Peralta Board Urges Hiring Changes By J. DOUGLAS ALLEN-TAYLOR

Friday October 21, 2005

Although employment of local workers in the multimillion dollar Vista College construction project in Berkeley has jumped dramatically since a Project Labor Agreement (PLA) was put in place, Peralta College district trustees said they were disappointed that more has not been done to include both local workers and minority contractors in the project. 

Consultant Jake Sloan of Oakland-based Davillier-Sloan labor management consultants told Peralta trustees last week that employment of local workers by the firms building the new Vista campus—Amoroso Construction and its subcontractors—has jumped from 3.5 percent to 25 percent. However, that number is only half of the 50 percent total local hiring goal in the agreement signed between Peralta and Amoroso. 

Davillier-Sloan is under contract with Peralta to assure company compliance with the Project Labor Agreement of the Vista construction project. 

Sloan also reported that the hiring of local apprentices for the Vista project has jumped from 0.03 percent to 8 percent of all workers, again short of the 20 percent goal called for in the PLA. 

Sloan said that his company had identified six contractors on the Vista project “who we don’t think have made the best effort [for local hiring], and we have identified them as being in apparent non-compliance” with the PLA. 

Sloan said that his company plans meetings with those contractors soon, adding that the contractors could be taken to arbitration by the district if they continued to be out of compliance. He did not identify the contractors by name. 

With ethnicity-based affirmative action programs virtually outlawed entirely in California, Peralta is using still legally-permissible “local hiring” provisions to stand in for minority hiring goals, since a large percentage of the population in the district’s five-city service area (Oakland, Alameda, Berkeley, Emeryville, and Albany) is minority. In addition, Peralta has policies in place to encourage construction companies under contract to hire minority subcontractors. 

Trustee Nicky Gonzalez Yuen asked if it was accurate that only 2 percent of the contract work for the Vista project was being done by African-American workers, a figure he said was given to Peralta trustees earlier this year by an African-American business representative. 

“I honestly don’t know,” Sloan told him. “We haven’t been instructed by you to compile that type of information.” 

After Sloan said that under the PLA, companies need only prove that they have made a “good faith effort” to comply with the local hiring goals, Trustee Alona Clifton told him it was a “very sad outcome that we have been getting from Amoroso, their good faith effort notwithstanding.”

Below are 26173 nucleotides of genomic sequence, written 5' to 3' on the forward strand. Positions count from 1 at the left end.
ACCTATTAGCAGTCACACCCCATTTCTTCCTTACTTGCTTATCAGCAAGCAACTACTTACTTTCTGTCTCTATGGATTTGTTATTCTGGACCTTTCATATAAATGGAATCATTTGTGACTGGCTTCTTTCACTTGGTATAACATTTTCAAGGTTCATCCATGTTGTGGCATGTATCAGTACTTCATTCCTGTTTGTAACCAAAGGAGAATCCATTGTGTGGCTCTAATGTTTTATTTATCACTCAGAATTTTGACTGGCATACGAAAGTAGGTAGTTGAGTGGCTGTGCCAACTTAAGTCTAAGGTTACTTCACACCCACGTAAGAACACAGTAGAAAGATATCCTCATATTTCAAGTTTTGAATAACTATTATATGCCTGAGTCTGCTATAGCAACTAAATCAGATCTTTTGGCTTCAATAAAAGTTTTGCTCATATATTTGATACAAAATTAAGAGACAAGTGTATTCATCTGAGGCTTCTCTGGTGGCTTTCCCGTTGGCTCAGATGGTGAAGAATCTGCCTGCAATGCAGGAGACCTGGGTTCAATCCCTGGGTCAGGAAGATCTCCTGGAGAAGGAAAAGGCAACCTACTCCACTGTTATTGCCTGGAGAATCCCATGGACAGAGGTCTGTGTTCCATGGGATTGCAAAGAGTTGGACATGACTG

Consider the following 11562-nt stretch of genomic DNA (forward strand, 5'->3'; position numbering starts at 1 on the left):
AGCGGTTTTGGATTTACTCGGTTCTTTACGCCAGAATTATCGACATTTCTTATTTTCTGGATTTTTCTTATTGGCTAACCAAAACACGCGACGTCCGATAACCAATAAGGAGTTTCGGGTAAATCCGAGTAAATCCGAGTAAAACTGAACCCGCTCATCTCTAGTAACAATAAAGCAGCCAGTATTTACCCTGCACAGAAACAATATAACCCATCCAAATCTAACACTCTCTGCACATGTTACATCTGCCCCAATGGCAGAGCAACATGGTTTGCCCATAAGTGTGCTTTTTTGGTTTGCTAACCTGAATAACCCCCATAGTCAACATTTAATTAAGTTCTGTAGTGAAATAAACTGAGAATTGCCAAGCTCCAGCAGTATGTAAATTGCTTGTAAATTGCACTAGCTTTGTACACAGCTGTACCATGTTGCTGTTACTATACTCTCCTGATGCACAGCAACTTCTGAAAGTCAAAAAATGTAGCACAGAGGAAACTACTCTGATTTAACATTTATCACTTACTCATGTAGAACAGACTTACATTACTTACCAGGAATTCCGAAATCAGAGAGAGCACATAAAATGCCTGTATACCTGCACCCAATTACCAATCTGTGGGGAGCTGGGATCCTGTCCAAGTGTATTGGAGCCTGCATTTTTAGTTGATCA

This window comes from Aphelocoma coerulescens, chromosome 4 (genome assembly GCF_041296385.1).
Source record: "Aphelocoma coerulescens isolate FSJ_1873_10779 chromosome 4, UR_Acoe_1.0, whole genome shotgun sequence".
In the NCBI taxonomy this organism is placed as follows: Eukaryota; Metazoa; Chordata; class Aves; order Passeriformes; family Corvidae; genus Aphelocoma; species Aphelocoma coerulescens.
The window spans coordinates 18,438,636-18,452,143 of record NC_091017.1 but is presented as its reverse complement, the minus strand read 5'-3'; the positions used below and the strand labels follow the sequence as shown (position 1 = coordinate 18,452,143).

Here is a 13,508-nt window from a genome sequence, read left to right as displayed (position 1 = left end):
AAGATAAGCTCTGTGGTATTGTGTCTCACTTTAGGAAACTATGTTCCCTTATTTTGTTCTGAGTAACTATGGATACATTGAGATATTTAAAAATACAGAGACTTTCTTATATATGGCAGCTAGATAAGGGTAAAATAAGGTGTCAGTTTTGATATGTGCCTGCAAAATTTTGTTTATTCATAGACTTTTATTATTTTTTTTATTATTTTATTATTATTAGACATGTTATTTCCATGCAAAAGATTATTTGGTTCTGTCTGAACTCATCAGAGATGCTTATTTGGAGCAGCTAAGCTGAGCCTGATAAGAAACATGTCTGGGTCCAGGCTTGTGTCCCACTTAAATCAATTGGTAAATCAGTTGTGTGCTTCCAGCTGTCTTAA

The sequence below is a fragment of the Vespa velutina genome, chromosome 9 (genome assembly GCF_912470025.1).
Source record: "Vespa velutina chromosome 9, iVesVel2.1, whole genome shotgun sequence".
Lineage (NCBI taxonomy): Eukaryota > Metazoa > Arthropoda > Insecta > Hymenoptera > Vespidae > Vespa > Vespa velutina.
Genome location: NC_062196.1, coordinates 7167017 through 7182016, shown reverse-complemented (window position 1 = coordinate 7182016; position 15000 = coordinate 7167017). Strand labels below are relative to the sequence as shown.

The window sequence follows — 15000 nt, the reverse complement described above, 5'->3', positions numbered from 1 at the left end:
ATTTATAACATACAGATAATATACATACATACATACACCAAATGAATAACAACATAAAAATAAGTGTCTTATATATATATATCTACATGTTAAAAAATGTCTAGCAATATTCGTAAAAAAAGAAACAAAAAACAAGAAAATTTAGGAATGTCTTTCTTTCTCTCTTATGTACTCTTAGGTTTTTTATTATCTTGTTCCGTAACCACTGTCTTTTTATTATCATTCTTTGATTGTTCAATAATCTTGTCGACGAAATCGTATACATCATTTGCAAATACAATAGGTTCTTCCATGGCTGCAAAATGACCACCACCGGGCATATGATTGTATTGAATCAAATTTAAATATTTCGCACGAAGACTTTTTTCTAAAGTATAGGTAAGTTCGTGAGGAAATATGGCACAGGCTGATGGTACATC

And trustee Linda Handy said that her biggest concern was about the issue of minority subcontracting, noting that she was “very discouraged to find that these [minority subcontractor] processes are being circumvented by companies waiting until the last minute to fax a request or send information to [minority] companies, making it impossible for them to respond in a timely manner.” 

Handy added that “although I am glad to see that compliance numbers are rising, I want to see those numbers at the top of our compliance goals. Even at 25 percent, it’s not enough. It’s not truly representative of the numbers of people in our service area who are paying the taxes that are creating these opportunities.” 

With the PLA also calling for 20 percent of the Vista construction jobs to go to apprentices, all of whom should be local residents, Trustee Bill Withrow suggested that the low number of actual local apprentices on the project (8 percent) might be overcome by “feeding people into those jobs from our college vocational programs. Since there’s a shortfall, this should be an opportunity to use the colleges to provide job opportunities for young adults in our service area.” 

But Sloan replied it was not that easy, and that local unions often provided an extra hurdle to overcome. 

“You can prepare your students to enter apprenticeship programs, but you can’t control the entry into those programs,” he said. “The unions control that.” 

Sloan said that while some trade unions operate year-round entry into their apprentice programs, “the trades that we are really focusing on getting local people into—plumbers, electricians, and sheet metal workers, for example—only accept apprentices once per year, and sometimes not that often. Even then, they only accept a certain number.” 

Sloan added that some unions, like the Teamsters, don’t operate apprentice programs at all. 

He said that the union apprentice programs are “extremely difficult to get through. I went through both college and an apprentice program as a young man, and college was easier. In the apprentice program you have to work every day and go to school at night, and they have very strict rules for absenteeism. After you finish the program, to get on the work list, you have to pass both a written and an oral exam. It’s not easy.” 

District staff said that Peralta will soon be hiring a contract compliance officer to assist with the local hiring and minority subcontract provisions of its construction contracts. In addition, under questioning, Trustee Withrow said that Peralta’s newly-hired inspector general could also assist in that effort. 

“This is an important segment of what we do,” he said.